“Apart from one woman who has fallen asleep, plump chin on fur collar, the jury listen attentively to the Judge’s instruction like good children in class. When he has finished some of them frown as if the intrusion of what seems a subjective moral assessment into this court of law is somehow improper. How are they to know what has gone on in Abel Binder’s mind? Or perhaps they are simply confused. One elderly man is cupping a blue knuckly hand at the back of his ear, although he has not appeared deaf before. It is confusing, of course that innocence should emerge in the course of prosecution evidence. Incongruous anyway.”

Throughout the day, as the business of the court rumbles on – Penelope reflects on her past, the things for which she still feels guilt and sadness. She remembers her step-mother Eve – who she had loved so jealously when her father brought her home, that she had resented Eve’s own children. The young Penelope had not really understood Eve’s fragility and vulnerabilities – had enjoyed caring for her when her father was working away, caring for Eve the best she can before and after school. Not realising she should be getting help for Eve, Penelope unwittingly leaves her in harm’s way. When Eve ends up hospitalised Penelope goes to live with Auntie and Uncle – a house in which she feels awkward and constrained, and where Eve’s illness is never mentioned. She remembers the lies she told in that house.

“When she first became ill, I enjoyed looking after her. If I came home from school to find her still in her nightdress, sitting limply before the empty grate, or weeping into a stack of dirty dishes in the kitchen, I lit the fire, washed the dishes, made supper for us both. If there was nothing to eat in the house, I took Eve’s purse and ran to the corner shop, later on; when it seemed that Eve was feeling too tired to go out at all, I took charge of the ration-books and began to shop regularly, on the way to and from school. I felt strong and competent, looking after my poor little stepmother, and though I hoped she would be better soon, for her own sake, I was glad to have been given this chance to show what I could do for her.”

Penelope examines her difficult sometimes heady relationships with her step-siblings, which included meddling in the abusive marriage her step-sister entered into – and which led indirectly to a sudden tragedy. Looking back at her adolescence and young womanhood, she explores her first all-consuming love – which has never gone away, comparing it with how she has felt about Eddie.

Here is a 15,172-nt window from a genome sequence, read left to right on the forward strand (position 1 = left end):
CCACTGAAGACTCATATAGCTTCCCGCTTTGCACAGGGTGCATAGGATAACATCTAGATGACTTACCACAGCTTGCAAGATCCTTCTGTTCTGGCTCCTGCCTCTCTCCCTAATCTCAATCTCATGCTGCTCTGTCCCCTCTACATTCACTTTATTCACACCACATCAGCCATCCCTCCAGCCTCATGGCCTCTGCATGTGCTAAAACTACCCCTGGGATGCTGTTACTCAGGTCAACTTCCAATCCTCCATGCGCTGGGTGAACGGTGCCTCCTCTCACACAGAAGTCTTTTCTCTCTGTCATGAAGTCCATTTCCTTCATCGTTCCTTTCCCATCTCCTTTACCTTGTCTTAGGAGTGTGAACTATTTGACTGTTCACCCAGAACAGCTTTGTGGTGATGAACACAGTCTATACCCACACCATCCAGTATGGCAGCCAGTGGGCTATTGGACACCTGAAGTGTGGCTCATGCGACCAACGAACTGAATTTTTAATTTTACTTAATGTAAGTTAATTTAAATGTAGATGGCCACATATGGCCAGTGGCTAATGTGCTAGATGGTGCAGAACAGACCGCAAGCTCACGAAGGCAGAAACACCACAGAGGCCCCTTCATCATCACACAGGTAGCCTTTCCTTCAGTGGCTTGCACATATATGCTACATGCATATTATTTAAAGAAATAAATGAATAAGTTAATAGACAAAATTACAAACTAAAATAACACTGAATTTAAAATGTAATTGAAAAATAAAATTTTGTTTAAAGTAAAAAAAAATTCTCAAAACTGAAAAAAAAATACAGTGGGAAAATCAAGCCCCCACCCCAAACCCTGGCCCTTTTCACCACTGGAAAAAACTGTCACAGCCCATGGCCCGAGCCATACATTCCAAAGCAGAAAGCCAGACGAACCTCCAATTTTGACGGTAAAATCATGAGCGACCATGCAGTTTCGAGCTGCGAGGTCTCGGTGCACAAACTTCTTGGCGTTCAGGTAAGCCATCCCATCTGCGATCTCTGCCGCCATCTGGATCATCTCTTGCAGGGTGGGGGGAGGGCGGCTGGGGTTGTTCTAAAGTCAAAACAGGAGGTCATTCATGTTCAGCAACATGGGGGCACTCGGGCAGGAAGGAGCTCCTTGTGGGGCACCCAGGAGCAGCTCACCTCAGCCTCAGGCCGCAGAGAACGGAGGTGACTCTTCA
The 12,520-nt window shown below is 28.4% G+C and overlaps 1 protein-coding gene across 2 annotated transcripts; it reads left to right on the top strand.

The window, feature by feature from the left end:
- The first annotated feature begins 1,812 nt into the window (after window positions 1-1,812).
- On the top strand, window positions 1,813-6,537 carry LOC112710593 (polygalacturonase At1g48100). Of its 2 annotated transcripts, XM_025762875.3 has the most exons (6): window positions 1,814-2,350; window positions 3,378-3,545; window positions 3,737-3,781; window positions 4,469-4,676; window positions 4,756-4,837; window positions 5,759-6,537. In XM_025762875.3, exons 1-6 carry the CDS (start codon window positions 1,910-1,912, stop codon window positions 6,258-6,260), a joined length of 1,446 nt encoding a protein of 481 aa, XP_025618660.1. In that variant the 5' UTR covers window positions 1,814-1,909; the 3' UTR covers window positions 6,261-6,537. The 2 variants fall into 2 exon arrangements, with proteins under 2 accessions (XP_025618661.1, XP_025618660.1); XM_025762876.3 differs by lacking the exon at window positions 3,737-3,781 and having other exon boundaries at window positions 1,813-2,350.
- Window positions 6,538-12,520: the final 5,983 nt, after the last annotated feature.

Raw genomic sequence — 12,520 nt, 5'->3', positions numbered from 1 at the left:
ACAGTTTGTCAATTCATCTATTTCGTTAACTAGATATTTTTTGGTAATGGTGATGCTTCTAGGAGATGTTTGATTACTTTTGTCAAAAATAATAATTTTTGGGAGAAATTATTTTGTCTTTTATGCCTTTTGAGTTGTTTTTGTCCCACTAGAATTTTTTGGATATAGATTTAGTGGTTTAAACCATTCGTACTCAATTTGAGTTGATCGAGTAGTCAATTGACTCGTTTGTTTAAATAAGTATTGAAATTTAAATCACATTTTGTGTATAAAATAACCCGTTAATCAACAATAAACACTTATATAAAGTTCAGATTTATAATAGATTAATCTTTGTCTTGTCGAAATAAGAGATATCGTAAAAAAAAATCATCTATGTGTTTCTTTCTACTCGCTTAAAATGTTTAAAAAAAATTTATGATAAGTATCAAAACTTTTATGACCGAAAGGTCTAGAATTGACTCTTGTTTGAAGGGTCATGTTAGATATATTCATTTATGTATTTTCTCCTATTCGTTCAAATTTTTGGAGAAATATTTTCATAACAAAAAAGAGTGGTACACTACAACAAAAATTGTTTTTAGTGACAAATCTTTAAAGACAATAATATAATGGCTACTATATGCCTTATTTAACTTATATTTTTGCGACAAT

As the court day ends. Penelope will leave, carry out her plans, she telephones Desdemona, Eddie’s friend and editor, a sign perhaps of Penelope’s guilt, though she is certain she is doing the right thing for both of them.

As ever, Nina Bawden brings her unique understanding of complicated families and the relationships inside them to this novel. It is an intelligent novel about people who feel very real. Penelope is a flawed heroine; many readers won’t like her – though I find such characters so much more interesting.

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a little love a little learning#

Nina Bawden writes families particularly well. She understands the dynamics and difficulties, and here she brings her knowledge of step-families to this revealing portrait, which shows just how fragile happiness can be. A Little Love, A Little Learning was published more than ten years into Nina Bawden’s long publishing career – it is a great example of all she does well.

People have asked me before which Nina Bawden novel they should start with, well this wouldn’t be a bad place to start – although I could also recommend Devil by the Sea, The Birds on the Trees and Circles of Deceit and Ruffian on the Stairs. Certainly these novels of family are all faithful recreations of domestic life and its complexities.

It is the year of the coronation, and Joanna, 18, our narrator Kate 12 and seven-year-old Poll are living happily in Monks Ford – a suburban commuter town on the banks of the Thames – with their mother Ellen and their adored step-father Boyd. The children play in their garden, building a camp under the trees, walk to and from school, part of a friendly suburban community who all think the world of Boyd – the local doctor. Boyd has surrounded his step-daughters with wise, unquestioning love, he and Ellen always answer their questions with honesty – the children have grown up with a strange encyclopaedic medical knowledge, quite matter of fact about all kinds of things their peers have no idea about. Ellen and Boyd are very modern parents allowing the girls to develop understanding about things other 1950s parents are still shielding their daughters from. While Boyd is attentive and loving, Ellen is sterner, finding it much harder to show her feelings.